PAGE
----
Brass instrument (lip reed) acoustics: an introduction

Trumpet, horn, trombone, tuba, serpent, didjeridu... This page explains the physics of brass instruments (technically the lip reed family). It requires no mathematics beyond multiplication and division, nor any technical knowledge of acoustics. For a range of background topics in acoustics (waves, frequencies, resonances, decibels etc) click on "Basics" in the navigation bar at left.

photo of Sam playing trumpet
photo of Claudette playing trombone

    To set the mood, listen to Anthony Heinrichs playing part of the cadenza from the trumpet concerto by Joe Wolfe.


scholarship ad
  • The player provides air at a pressure above that of the atmosphere (technically, from less than a kilopascal (< 1kPa) to perhaps as much as ten or so kPa: from less than a percent to about a tenth of an atmosphere). This pressure and the steady flow that results are the source of power input to the instrument, but this is a source of continuous power. In a useful analogy with electricity, it is like DC electrical power. Sound is produced by an oscillating motion or air flow (like AC electricity). (We have a separate page on air speed, air flow, pressure and power in woodwind and brass instruments.)
  • In the lip reed instruments, the lips act as a vibrating valve that modulates the air flow into the instrument: technically we say that they form a control oscillator that, in cooperation with the resonances in the air in the instrument, produces an oscillating component of both flow and pressure: it converts some of the DC power of the breath into AC sound power.
  • Once the air in the instrument is vibrating, some of the energy is radiated as sound out of the bell. A much greater amount of energy is lost in a sort of 'friction' (viscous and thermal loss) with the wall. In a sustained note, both of these losses are replaced by energy put in by the player.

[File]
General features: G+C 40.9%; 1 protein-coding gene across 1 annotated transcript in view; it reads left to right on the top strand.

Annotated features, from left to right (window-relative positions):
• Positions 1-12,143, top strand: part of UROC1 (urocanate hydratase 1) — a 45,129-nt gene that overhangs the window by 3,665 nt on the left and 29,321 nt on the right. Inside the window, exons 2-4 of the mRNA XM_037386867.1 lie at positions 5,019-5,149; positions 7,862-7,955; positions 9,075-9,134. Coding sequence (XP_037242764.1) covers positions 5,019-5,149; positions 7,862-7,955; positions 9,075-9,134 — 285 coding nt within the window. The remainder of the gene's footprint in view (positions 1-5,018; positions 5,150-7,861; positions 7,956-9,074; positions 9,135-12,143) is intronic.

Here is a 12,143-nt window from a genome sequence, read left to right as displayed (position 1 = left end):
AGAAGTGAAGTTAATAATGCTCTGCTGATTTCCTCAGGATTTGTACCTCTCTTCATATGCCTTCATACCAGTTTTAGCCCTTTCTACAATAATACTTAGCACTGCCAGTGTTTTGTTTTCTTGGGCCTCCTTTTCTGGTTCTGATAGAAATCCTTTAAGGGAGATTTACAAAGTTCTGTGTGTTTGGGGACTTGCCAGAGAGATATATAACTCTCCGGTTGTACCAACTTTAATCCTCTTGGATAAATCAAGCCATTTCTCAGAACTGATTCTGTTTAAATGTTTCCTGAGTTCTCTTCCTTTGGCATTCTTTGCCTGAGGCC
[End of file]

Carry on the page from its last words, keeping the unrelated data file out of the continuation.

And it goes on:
• The column of air in the instrument vibrates much more easily at some frequencies than at others (i.e. it resonates at certain frequencies). These resonances largely determine the playing frequency and thus the pitch. For a given configuration of the instrument, the player chooses which of these resonances will determine the pitch. Further, the player can change the resonance frequencies by changing the operating length of the instrument by inserting extra lengths of pipe using valves, or by changing the length of the slide in the case of the trombone.
Let us now look at these components in turn and in detail.

    sketch of lip reed bores    

    Above: schematic of the bores of brass instruments (not to scale: diameter:length ratio exaggerated). At right, a serpent. Photo courtesy of Ra Inta and the Powerhouse Museum. The hands are those of instruments curator Michael Lea. Click on image for a close-up.

Coogee evening

    Resonances and pedal notes.

    In this diagram we show at left the resonances of a simple cylindrical pipe, like a very narrow didjeridu. It is 130 cm long, and its lowest note is C2. As a closed, cylindrical pipe, its resonances are the odd harmonics of its fundamental frequency F (careful: here F is a symbol for frequency, not the note above E). We now add a mouthpiece at one end, and at the other we replace a long section of cylindrical pipe with a flare and a bell, to obtain a bore much like that of a C trumpet. The resonances all rise in frequency and pitch (flare and bell effect), although the upper resonances rise proportionately less (flare, bell and mouthpiece effects together).